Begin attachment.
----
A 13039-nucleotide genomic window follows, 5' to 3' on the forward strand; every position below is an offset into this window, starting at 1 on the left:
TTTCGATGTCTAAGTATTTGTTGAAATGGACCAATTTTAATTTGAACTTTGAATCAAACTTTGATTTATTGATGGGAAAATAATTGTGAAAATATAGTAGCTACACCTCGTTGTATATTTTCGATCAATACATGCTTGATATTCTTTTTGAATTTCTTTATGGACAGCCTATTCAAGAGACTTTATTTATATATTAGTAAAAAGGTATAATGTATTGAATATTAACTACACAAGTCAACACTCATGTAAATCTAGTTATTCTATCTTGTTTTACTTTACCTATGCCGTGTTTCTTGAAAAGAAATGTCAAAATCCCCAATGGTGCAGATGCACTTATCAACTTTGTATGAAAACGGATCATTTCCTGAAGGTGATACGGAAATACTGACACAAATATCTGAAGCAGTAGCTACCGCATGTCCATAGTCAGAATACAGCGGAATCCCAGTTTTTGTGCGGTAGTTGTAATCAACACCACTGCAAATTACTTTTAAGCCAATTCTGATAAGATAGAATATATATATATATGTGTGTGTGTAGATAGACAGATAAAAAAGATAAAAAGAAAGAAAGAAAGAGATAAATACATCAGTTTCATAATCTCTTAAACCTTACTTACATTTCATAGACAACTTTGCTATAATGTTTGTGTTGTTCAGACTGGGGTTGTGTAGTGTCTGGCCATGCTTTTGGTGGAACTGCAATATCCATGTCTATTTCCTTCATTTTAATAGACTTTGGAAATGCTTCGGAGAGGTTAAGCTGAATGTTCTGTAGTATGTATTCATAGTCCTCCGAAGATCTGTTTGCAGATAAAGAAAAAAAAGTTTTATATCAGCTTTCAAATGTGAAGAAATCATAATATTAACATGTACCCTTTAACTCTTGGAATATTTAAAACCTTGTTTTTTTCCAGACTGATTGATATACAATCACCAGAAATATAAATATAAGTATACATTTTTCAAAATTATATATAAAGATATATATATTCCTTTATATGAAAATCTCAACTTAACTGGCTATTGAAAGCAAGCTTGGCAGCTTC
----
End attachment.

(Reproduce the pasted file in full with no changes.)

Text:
A 13039-nucleotide genomic window follows, 5' to 3' on the forward strand; every position below is an offset into this window, starting at 1 on the left:
TTTCGATGTCTAAGTATTTGTTGAAATGGACCAATTTTAATTTGAACTTTGAATCAAACTTTGATTTATTGATGGGAAAATAATTGTGAAAATATAGTAGCTACACCTCGTTGTATATTTTCGATCAATACATGCTTGATATTCTTTTTGAATTTCTTTATGGACAGCCTATTCAAGAGACTTTATTTATATATTAGTAAAAAGGTATAATGTATTGAATATTAACTACACAAGTCAACACTCATGTAAATCTAGTTATTCTATCTTGTTTTACTTTACCTATGCCGTGTTTCTTGAAAAGAAATGTCAAAATCCCCAATGGTGCAGATGCACTTATCAACTTTGTATGAAAACGGATCATTTCCTGAAGGTGATACGGAAATACTGACACAAATATCTGAAGCAGTAGCTACCGCATGTCCATAGTCAGAATACAGCGGAATCCCAGTTTTTGTGCGGTAGTTGTAATCAACACCACTGCAAATTACTTTTAAGCCAATTCTGATAAGATAGAATATATATATATATGTGTGTGTGTAGATAGACAGATAAAAAAGATAAAAAGAAAGAAAGAAAGAGATAAATACATCAGTTTCATAATCTCTTAAACCTTACTTACATTTCATAGACAACTTTGCTATAATGTTTGTGTTGTTCAGACTGGGGTTGTGTAGTGTCTGGCCATGCTTTTGGTGGAACTGCAATATCCATGTCTATTTCCTTCATTTTAATAGACTTTGGAAATGCTTCGGAGAGGTTAAGCTGAATGTTCTGTAGTATGTATTCATAGTCCTCCGAAGATCTGTTTGCAGATAAAGAAAAAAAAGTTTTATATCAGCTTTCAAATGTGAAGAAATCATAATATTAACATGTACCCTTTAACTCTTGGAATATTTAAAACCTTGTTTTTTTCCAGACTGATTGATATACAATCACCAGAAATATAAATATAAGTATACATTTTTCAAAATTATATATAAAGATATATATATTCCTTTATATGAAAATCTCAACTTAACTGGCTATTGAAAGCAAGCTTGGCAGCTTC